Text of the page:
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sex : the biological makeup of a male or female
gender : the personal traits and position in society connected with being a male or female.
feminists share the belief that equality in work and education should increase, human choice for outcomes should be expanded, gender stratification should be eliminated, and sexual violence should end
the separation of gender roles eliminates competition between the sexes and makes family life run smoothly
capitalism and patriarchy are intertwined; as a result, women are locked in a never-ending cycle that makes them submissive and subservient to men
people’s definition of gender develops from everyday interactions with others from the same and opposite sex
campaigns against sexual assault and domestic violence, shelters, and counseling services.
is the biological makeup of a male or female.
is our perception of ourselves as male or female.
is a social system in which the father serves as head of the family, and men have authority over women and children.
is a social system in which women are the main authority and hold power over men.
is the belief that one sex is superior to the other.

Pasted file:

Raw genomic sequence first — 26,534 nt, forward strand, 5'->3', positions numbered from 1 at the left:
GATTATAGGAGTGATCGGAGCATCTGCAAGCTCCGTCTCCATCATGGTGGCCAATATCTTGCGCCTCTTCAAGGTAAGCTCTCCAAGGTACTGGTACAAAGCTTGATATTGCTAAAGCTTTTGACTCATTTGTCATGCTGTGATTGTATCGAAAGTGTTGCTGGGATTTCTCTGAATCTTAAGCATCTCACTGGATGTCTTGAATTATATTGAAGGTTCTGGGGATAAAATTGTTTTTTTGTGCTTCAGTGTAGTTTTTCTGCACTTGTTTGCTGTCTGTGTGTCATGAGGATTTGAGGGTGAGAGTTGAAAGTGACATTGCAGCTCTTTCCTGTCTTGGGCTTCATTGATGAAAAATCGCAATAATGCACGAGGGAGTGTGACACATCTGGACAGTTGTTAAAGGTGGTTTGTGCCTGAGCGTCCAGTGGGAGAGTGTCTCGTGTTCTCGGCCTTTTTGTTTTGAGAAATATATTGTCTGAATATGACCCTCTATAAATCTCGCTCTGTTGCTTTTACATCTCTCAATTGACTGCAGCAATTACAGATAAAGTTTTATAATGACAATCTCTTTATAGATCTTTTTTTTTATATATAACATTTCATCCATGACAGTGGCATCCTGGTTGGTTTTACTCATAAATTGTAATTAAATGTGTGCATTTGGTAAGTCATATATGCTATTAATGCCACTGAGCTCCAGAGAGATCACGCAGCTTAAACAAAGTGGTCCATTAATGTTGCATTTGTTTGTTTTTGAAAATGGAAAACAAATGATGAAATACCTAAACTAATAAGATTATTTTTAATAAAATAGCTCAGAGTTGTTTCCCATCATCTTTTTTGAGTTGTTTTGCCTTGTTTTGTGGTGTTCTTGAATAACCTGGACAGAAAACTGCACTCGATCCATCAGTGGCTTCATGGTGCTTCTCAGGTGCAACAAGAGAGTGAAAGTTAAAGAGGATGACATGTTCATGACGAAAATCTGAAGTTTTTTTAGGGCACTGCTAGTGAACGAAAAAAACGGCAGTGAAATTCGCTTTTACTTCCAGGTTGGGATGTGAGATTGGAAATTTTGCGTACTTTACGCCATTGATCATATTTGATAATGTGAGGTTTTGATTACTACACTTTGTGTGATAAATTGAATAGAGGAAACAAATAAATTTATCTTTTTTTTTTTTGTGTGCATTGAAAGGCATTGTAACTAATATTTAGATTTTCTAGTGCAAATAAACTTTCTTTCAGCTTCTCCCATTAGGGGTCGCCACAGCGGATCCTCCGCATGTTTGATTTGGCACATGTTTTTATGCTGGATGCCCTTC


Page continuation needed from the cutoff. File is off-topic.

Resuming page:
are society’s expectations of how males and females should act and think.
are anatomical females in Bugis society who assume the characteristics of men.
are anatomical males in Bugis society who adhere to some of the responsibilities of women.
are androgynous members of Bugis society who embody the perfect mixture of male and the female.
assumes that men and women bring different natural skills to the workplace.
explains the income gap by analyzing the kinds of jobs women choose.
assumes that we have a male-dominated society that doesn’t allow women to hold upper-tier jobs.
is an invisible barrier preventing women from reaching executive-level positions in the workplace.
is the vast collection of social movements and theories about gender differences, proposing social equality for all people.
is overt and exaggerated displays of masculinity.
1. How have gender roles in the United States changed and stayed the same since the 1950s?
2. What are the underlying causes of sexism, and will society ever be able to overcome them?
3. How might society be different if traditional gender roles were reversed?
4. Which of the three models explaining inequality in the workplace do you think is the strongest?
5. How effective do you the think the feminist movement has been in championing women’s equality?